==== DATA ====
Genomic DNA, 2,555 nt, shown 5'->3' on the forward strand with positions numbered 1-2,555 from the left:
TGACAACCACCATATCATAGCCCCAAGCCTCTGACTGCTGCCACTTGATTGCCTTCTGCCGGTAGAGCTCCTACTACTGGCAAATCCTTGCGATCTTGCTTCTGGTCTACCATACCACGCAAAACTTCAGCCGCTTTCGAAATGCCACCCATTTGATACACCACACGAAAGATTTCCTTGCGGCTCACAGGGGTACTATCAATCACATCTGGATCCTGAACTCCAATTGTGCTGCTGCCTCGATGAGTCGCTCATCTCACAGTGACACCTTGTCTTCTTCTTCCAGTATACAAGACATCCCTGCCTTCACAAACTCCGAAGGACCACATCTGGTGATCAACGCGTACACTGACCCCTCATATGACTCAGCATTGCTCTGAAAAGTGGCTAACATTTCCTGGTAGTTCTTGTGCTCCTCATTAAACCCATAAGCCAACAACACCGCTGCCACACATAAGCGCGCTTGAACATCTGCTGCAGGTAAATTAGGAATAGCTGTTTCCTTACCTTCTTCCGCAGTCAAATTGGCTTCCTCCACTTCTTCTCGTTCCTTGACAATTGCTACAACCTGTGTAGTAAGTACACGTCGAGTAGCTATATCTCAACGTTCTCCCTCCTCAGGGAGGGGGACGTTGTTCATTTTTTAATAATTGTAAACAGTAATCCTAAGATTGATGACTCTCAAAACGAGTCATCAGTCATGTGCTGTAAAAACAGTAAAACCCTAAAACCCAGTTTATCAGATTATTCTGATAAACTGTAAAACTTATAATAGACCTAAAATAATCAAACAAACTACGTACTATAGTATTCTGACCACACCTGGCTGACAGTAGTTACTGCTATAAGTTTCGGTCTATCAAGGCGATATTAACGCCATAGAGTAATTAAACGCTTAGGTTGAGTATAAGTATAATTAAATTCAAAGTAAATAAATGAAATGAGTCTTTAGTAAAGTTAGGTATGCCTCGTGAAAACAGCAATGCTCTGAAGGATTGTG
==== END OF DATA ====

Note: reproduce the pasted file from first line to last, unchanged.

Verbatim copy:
Genomic DNA, 2,555 nt, shown 5'->3' on the forward strand with positions numbered 1-2,555 from the left:
TGACAACCACCATATCATAGCCCCAAGCCTCTGACTGCTGCCACTTGATTGCCTTCTGCCGGTAGAGCTCCTACTACTGGCAAATCCTTGCGATCTTGCTTCTGGTCTACCATACCACGCAAAACTTCAGCCGCTTTCGAAATGCCACCCATTTGATACACCACACGAAAGATTTCCTTGCGGCTCACAGGGGTACTATCAATCACATCTGGATCCTGAACTCCAATTGTGCTGCTGCCTCGATGAGTCGCTCATCTCACAGTGACACCTTGTCTTCTTCTTCCAGTATACAAGACATCCCTGCCTTCACAAACTCCGAAGGACCACATCTGGTGATCAACGCGTACACTGACCCCTCATATGACTCAGCATTGCTCTGAAAAGTGGCTAACATTTCCTGGTAGTTCTTGTGCTCCTCATTAAACCCATAAGCCAACAACACCGCTGCCACACATAAGCGCGCTTGAACATCTGCTGCAGGTAAATTAGGAATAGCTGTTTCCTTACCTTCTTCCGCAGTCAAATTGGCTTCCTCCACTTCTTCTCGTTCCTTGACAATTGCTACAACCTGTGTAGTAAGTACACGTCGAGTAGCTATATCTCAACGTTCTCCCTCCTCAGGGAGGGGGACGTTGTTCATTTTTTAATAATTGTAAACAGTAATCCTAAGATTGATGACTCTCAAAACGAGTCATCAGTCATGTGCTGTAAAAACAGTAAAACCCTAAAACCCAGTTTATCAGATTATTCTGATAAACTGTAAAACTTATAATAGACCTAAAATAATCAAACAAACTACGTACTATAGTATTCTGACCACACCTGGCTGACAGTAGTTACTGCTATAAGTTTCGGTCTATCAAGGCGATATTAACGCCATAGAGTAATTAAACGCTTAGGTTGAGTATAAGTATAATTAAATTCAAAGTAAATAAATGAAATGAGTCTTTAGTAAAGTTAGGTATGCCTCGTGAAAACAGCAATGCTCTGAAGGATTGTG